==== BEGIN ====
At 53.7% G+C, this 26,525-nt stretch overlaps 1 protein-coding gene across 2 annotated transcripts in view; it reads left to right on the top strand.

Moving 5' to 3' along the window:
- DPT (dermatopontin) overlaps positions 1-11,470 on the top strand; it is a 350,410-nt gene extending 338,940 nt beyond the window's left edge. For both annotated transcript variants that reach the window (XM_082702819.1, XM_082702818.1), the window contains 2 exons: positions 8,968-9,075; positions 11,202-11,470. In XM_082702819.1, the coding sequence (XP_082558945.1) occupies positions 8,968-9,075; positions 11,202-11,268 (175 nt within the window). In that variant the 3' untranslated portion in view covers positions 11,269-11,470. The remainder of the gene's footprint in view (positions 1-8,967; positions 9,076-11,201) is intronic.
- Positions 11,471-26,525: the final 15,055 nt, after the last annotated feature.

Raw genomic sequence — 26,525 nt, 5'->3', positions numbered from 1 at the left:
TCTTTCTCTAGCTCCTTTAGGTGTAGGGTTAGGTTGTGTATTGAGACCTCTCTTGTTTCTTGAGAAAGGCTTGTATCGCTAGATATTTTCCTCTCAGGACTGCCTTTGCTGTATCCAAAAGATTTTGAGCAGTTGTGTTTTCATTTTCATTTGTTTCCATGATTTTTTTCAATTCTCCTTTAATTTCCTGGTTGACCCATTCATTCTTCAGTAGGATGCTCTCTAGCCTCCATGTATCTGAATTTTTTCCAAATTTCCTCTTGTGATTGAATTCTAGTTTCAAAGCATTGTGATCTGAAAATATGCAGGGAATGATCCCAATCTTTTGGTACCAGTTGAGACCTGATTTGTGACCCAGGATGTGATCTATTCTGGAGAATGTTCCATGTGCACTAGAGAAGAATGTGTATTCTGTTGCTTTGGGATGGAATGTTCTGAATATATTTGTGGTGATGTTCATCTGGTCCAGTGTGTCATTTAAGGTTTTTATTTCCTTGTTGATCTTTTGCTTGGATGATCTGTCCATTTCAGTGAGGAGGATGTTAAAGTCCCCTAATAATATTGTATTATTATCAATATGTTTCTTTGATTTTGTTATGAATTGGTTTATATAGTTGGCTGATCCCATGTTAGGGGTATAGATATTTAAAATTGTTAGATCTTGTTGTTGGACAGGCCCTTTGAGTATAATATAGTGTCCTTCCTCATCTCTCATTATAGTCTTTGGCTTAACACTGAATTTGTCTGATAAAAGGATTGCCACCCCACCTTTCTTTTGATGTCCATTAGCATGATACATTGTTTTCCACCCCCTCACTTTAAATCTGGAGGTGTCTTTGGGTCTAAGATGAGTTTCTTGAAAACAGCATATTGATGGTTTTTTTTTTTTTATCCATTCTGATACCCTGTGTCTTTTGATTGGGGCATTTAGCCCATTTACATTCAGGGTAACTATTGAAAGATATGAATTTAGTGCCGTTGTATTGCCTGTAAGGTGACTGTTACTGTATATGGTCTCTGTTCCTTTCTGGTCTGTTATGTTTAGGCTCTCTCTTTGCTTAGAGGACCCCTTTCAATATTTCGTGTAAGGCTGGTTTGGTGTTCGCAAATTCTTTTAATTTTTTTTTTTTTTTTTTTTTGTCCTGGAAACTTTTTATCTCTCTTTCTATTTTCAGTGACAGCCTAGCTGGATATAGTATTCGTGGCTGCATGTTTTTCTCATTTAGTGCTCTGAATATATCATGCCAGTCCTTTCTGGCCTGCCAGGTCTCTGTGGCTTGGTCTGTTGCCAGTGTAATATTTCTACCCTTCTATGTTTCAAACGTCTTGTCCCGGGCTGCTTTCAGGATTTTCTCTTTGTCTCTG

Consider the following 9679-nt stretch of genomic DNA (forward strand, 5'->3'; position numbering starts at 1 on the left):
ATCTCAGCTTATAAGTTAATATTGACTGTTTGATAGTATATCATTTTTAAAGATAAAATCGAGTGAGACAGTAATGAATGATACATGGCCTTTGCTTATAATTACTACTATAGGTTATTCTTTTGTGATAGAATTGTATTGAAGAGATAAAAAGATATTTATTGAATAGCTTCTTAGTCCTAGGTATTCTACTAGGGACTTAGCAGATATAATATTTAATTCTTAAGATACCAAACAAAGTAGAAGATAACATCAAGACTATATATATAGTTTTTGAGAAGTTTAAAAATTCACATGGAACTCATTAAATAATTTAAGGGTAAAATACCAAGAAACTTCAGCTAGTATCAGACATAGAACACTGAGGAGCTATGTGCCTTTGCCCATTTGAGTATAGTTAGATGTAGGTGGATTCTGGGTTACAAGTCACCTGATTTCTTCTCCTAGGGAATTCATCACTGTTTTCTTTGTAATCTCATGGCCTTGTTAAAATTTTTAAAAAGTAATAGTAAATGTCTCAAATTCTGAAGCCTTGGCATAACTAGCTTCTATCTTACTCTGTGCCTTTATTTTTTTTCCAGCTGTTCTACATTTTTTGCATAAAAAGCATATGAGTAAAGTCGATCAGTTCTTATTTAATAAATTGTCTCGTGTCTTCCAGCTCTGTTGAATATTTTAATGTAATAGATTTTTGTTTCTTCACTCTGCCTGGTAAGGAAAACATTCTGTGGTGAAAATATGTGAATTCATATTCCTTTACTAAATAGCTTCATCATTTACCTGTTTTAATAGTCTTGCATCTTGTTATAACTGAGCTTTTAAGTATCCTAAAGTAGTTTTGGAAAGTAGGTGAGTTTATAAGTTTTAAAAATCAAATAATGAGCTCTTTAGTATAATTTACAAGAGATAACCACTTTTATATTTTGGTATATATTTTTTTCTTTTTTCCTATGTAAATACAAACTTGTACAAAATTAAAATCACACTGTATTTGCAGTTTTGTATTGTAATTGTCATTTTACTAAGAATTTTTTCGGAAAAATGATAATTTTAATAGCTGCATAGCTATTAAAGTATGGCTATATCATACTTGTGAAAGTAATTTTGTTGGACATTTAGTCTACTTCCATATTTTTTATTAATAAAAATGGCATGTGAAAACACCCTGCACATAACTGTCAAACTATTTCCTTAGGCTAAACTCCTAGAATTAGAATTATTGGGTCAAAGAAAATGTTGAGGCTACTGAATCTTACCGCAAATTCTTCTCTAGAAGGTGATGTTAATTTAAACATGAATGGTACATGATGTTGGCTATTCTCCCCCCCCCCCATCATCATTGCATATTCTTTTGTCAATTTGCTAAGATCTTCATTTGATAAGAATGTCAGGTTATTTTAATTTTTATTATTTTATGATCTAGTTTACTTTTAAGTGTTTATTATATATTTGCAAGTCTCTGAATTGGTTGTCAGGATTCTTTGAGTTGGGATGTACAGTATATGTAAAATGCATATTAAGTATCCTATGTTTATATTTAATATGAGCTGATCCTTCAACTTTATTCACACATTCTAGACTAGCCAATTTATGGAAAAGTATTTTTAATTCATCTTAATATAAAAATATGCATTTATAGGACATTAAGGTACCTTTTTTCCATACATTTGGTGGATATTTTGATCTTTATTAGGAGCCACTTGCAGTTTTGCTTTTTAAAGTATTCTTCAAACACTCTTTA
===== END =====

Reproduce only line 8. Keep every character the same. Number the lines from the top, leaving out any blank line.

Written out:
ATCTCAGCTTATAAGTTAATATTGACTGTTTGATAGTATATCATTTTTAAAGATAAAATCGAGTGAGACAGTAATGAATGATACATGGCCTTTGCTTATAATTACTACTATAGGTTATTCTTTTGTGATAGAATTGTATTGAAGAGATAAAAAGATATTTATTGAATAGCTTCTTAGTCCTAGGTATTCTACTAGGGACTTAGCAGATATAATATTTAATTCTTAAGATACCAAACAAAGTAGAAGATAACATCAAGACTATATATATAGTTTTTGAGAAGTTTAAAAATTCACATGGAACTCATTAAATAATTTAAGGGTAAAATACCAAGAAACTTCAGCTAGTATCAGACATAGAACACTGAGGAGCTATGTGCCTTTGCCCATTTGAGTATAGTTAGATGTAGGTGGATTCTGGGTTACAAGTCACCTGATTTCTTCTCCTAGGGAATTCATCACTGTTTTCTTTGTAATCTCATGGCCTTGTTAAAATTTTTAAAAAGTAATAGTAAATGTCTCAAATTCTGAAGCCTTGGCATAACTAGCTTCTATCTTACTCTGTGCCTTTATTTTTTTTCCAGCTGTTCTACATTTTTTGCATAAAAAGCATATGAGTAAAGTCGATCAGTTCTTATTTAATAAATTGTCTCGTGTCTTCCAGCTCTGTTGAATATTTTAATGTAATAGATTTTTGTTTCTTCACTCTGCCTGGTAAGGAAAACATTCTGTGGTGAAAATATGTGAATTCATATTCCTTTACTAAATAGCTTCATCATTTACCTGTTTTAATAGTCTTGCATCTTGTTATAACTGAGCTTTTAAGTATCCTAAAGTAGTTTTGGAAAGTAGGTGAGTTTATAAGTTTTAAAAATCAAATAATGAGCTCTTTAGTATAATTTACAAGAGATAACCACTTTTATATTTTGGTATATATTTTTTTCTTTTTTCCTATGTAAATACAAACTTGTACAAAATTAAAATCACACTGTATTTGCAGTTTTGTATTGTAATTGTCATTTTACTAAGAATTTTTTCGGAAAAATGATAATTTTAATAGCTGCATAGCTATTAAAGTATGGCTATATCATACTTGTGAAAGTAATTTTGTTGGACATTTAGTCTACTTCCATATTTTTTATTAATAAAAATGGCATGTGAAAACACCCTGCACATAACTGTCAAACTATTTCCTTAGGCTAAACTCCTAGAATTAGAATTATTGGGTCAAAGAAAATGTTGAGGCTACTGAATCTTACCGCAAATTCTTCTCTAGAAGGTGATGTTAATTTAAACATGAATGGTACATGATGTTGGCTATTCTCCCCCCCCCCCATCATCATTGCATATTCTTTTGTCAATTTGCTAAGATCTTCATTTGATAAGAATGTCAGGTTATTTTAATTTTTATTATTTTATGATCTAGTTTACTTTTAAGTGTTTATTATATATTTGCAAGTCTCTGAATTGGTTGTCAGGATTCTTTGAGTTGGGATGTACAGTATATGTAAAATGCATATTAAGTATCCTATGTTTATATTTAATATGAGCTGATCCTTCAACTTTATTCACACATTCTAGACTAGCCAATTTATGGAAAAGTATTTTTAATTCATCTTAATATAAAAATATGCATTTATAGGACATTAAGGTACCTTTTTTCCATACATTTGGTGGATATTTTGATCTTTATTAGGAGCCACTTGCAGTTTTGCTTTTTAAAGTATTCTTCAAACACTCTTTA